BBIL refused to comment on ICMR’s August 15 deadline.

The company had announced on June 29 that it had successfully developed Covaxin, India’s first vaccine candidate for COVID-19, in collaboration with the ICMR and NIV.

The SARS-CoV-2 strain was isolated in NIV, Pune and transferred to Bharat Biotech. The indigenous, inactivated vaccine has been developed and manufactured in Bharat Biotech’s BSL-3(Bio-Safety Level 3) High Containment Facility located in Genome Valley, Hyderabad, the company said.

The Drug Controller General of India – Central Drugs Standard Control Organization (CDSCO), Ministry of Health & Family Welfare granted permission to initiate Phase I and II human clinical trials after the company submitted results generated from preclinical studies, demonstrating safety and immune response.

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UN urges international community to unite against terroism amid pandemic

The Secretary-General urged member states to keep the momentum in the fight against terrorism and be innovative in their responses, which must protect and promote human rights.

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Antonio Guterres

United Nations, July 7 : A week-long UN Virtual Counter-Terrorism Week has kicked off to discuss the strategic and practical challenges of countering terrorism in a global pandemic environment.

Speaking at the high-level opening session on Monday, UN Secretary-General Antonio Guterres said: “Like the virus, terrorism does not respect national borders. It affects all nations and can only be defeated collectively.

“So, we must harness the power of multilateralism to find practical solutions.”

The UN chief warned that “IS, Al Qaeda, their regional affiliates – as well as neo-Nazis, white supremacists and other hate groups – seek to exploit divisions, local conflicts, governance failures and grievances to advance their objectives”, reports Xinhua news agency

The Secretary-General urged member states to keep the momentum in the fight against terrorism and be innovative in their responses, which must protect and promote human rights.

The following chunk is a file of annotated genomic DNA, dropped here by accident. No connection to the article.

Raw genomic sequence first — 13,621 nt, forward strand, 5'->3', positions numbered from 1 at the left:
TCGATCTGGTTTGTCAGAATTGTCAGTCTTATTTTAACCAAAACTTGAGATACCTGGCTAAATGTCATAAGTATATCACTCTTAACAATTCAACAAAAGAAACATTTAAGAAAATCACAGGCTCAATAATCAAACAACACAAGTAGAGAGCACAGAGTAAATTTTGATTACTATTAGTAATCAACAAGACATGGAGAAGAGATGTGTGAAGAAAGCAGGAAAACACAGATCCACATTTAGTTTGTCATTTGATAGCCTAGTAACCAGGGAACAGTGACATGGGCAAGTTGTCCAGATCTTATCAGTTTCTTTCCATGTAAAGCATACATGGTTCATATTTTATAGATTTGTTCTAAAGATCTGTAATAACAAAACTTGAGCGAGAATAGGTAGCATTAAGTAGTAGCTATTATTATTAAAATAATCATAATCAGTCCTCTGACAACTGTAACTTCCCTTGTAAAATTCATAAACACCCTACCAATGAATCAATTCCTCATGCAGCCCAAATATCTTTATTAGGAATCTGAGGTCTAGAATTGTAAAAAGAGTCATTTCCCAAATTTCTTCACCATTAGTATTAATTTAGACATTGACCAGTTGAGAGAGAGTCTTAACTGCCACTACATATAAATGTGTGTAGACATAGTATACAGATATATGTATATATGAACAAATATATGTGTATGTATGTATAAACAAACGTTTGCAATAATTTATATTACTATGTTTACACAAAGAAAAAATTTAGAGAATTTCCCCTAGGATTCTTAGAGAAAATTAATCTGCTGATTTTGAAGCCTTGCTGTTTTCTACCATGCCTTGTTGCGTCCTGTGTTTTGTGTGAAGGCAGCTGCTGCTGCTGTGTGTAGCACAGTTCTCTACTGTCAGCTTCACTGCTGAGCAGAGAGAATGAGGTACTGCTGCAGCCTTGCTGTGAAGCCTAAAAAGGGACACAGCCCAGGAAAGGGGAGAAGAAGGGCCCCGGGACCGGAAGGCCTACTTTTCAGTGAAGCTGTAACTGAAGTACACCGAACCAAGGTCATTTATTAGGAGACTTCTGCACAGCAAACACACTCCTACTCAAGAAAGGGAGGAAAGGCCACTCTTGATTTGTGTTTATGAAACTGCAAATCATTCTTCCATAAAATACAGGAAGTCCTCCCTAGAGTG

“We must commit to do more and better. As in every other area of our mission. Our work should be assessed by the difference we make in people”s lives,” he stressed.

The Virtual Counter-Terrorism Week encompasses a total of 10 webinars and interactive discussions, in which more than 1,000 representatives will address key counter-terrorism topics in light of the COVID-19 crisis across all four pillars of the UN Global Counter-Terrorism Strategy.

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High BP pills can also reduce colorectal cancer risk

“Our results provide new insights on a potential role of these medications for colorectal cancer prevention,” said study author Wai K Leung from the University of Hong Kong in Hong Kong.

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Hong Kong, July 6 : Researchers have now claimed that medications commonly prescribed to treat high blood pressure may also reduce patients’ colorectal cancer risk.

Angiotensin converting enzyme inhibitor (ACE-i) or angiotensin II receptor blocker (ARB) medications are prescribed for conditions such as heart failure, high blood pressure or heart disease. These medications inhibit or block angiotensin, a chemical that causes arteries to become narrow, the researchers said.

Doctors commonly prescribe these medications to people with high blood pressure to relax and open blood vessels, thereby lowering blood pressure.

The current study, published in the Hypertension, an American Heart Association journal, revealed that taking these medications may also reduce colorectal cancer risk.

“Our results provide new insights on a potential role of these medications for colorectal cancer prevention,” said study author Wai K Leung from the University of Hong Kong in Hong Kong.

“This is the first study to show the potential beneficial effects of ACE inhibitors and ARBs on colorectal cancer development, based on a large group of patients who were colorectal cancer-free at the beginning of the study,” Leung added.

The roles of ACE inhibitors and ARBs on cancer development are controversial and, in some cases, study findings are conflicting. Results of previous studies have been limited by several factors including a small number of patients and data only on short-term follow-ups.

For the present study, the research team reviewed health records of 187,897 adult patients in Hong Kong from 2005 to 2013, with a negative baseline colonoscopy for colorectal cancer. The analysis found that those who took hypertension medications such as ACE-i or ARBs had a 22 per cent lower risk of developing colorectal cancer in the subsequent three years.

The benefits of ACE-i and ARBs were seen in patients 55 or older and those with a history of colon polyps and the benefit associated with the medications were limited to the first three years after the negative baseline colonoscopy.

“While ACE-i and ARBs are taken by patients with high blood pressure, heart failure and kidney diseases, the reduction in colorectal cancer risk may be an additional factor for physicians to consider when choosing anti-hypertensive medications,” Leung said.

Researchers noted that the results should be verified with a prospective randomised controlled study, which would actively follow patients to determine the potential benefits of these medications on colorectal cancer risk.